At least 39 killed, over 80 injured in oil refinery blast in Venezuela
Venezuela in mourning after massive explosion - triggered by a gas leak - injures more than 80 others and damages 200 nearby homes
Venezuela was in mourning yesterday after a massive explosion tore through the country's largest oil refinery, killing at least 39 people and injuring more than 80 others.
President Hugo Chavez declared three days of national mourning, saying the tragedy affected "the great Venezuelan family, civilian and military".
Among the dead were 18 members of the National Guard, who were protecting the state-owned refining facility in the northwestern town of Amuay, and 15 civilians, Vice-President Elias Jaua said. The bodies of another six victims had yet to be identified.
Falcon state Governor Stella Lugo had earlier said that a 10-year-old child was among the victims.
Another 82 people were injured, Health Minister Eugenia Sader said. Fifteen of the injured remained in hospital, according to Jaua.
Chavez expressed his sympathy to the families of the dead, urging calm because "fortunately, the greatest danger has been controlled".
Ordering a "thorough investigation", he vowed to help the people who were displaced from their homes at the refinery complex, which also houses workers and their relatives, and in impoverished neighbourhoods nearby.
Energy Minister Rafael Ramirez said the explosion was triggered by a gas leak at the refinery, which is owned by state oil firm Petroleos de Venezuela, but the cause of which remained to be determined.
"The gas cloud exploded, igniting at least two storage tanks and other facilities at the refinery," he said.
Ramirez, who is also president of the state oil firm, said the refinery was shut down but operations would resume this week.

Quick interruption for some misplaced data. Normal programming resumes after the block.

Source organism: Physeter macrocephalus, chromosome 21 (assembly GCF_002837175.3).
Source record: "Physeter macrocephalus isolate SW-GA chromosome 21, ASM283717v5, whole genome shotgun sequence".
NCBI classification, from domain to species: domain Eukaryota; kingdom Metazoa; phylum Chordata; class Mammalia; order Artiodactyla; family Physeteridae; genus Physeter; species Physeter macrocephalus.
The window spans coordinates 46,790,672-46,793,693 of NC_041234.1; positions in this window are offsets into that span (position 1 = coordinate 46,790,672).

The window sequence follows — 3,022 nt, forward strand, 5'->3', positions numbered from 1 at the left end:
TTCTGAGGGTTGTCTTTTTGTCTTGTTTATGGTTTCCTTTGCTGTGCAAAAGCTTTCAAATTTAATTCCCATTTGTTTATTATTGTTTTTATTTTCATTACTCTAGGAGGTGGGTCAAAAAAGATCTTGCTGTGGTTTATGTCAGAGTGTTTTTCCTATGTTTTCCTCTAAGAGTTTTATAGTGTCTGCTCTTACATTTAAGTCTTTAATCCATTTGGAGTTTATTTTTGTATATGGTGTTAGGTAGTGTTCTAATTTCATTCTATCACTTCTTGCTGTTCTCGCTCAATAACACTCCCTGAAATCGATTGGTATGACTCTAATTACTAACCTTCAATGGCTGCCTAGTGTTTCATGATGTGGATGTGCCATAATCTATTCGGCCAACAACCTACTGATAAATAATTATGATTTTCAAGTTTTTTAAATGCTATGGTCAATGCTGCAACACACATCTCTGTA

The blast damaged 209 homes and 11 shops. The homes of 13 families were destroyed and they were temporarily moved to a naval base, according to preliminary figures.
Firefighters were able to bring the fire under control, although smoke was still billowing from the facility.
While officials said there was no risk of another blast, Jaua said response units would "continue fighting the flames all night".
Venezuelan media has often reported on complaints about safety and maintenance standards at the country's refineries, which authorities have rarely confirmed.
The Latin American nation produces about three million barrels of oil a day, according to state figures, while the Organisation of the Petroleum Exporting Countries (Opec) puts the number at 2.3 million barrels a day.
Opec certified last year that Venezuela has the largest oil reserves in the world at 296.5 billion barrels, surpassing Saudi Arabia, the country with the biggest refining capacity. In March, Venezuelan authorities reported even higher reserves, of 297.57 billion.
Venezuelans are gearing up for October 7 elections, in which Chavez - Latin America's most influential and outspoken leftist leader for more than a decade - is seeking a third term.
Opposition candidate Henrique Capriles, the youthful former governor of Miranda state, has trailed Chavez in recent polls by 15 percentage points. If Chavez, who has declared himself free of cancer a year after his diagnosis, wins and serves out his full term, he could rack up 20 years in office.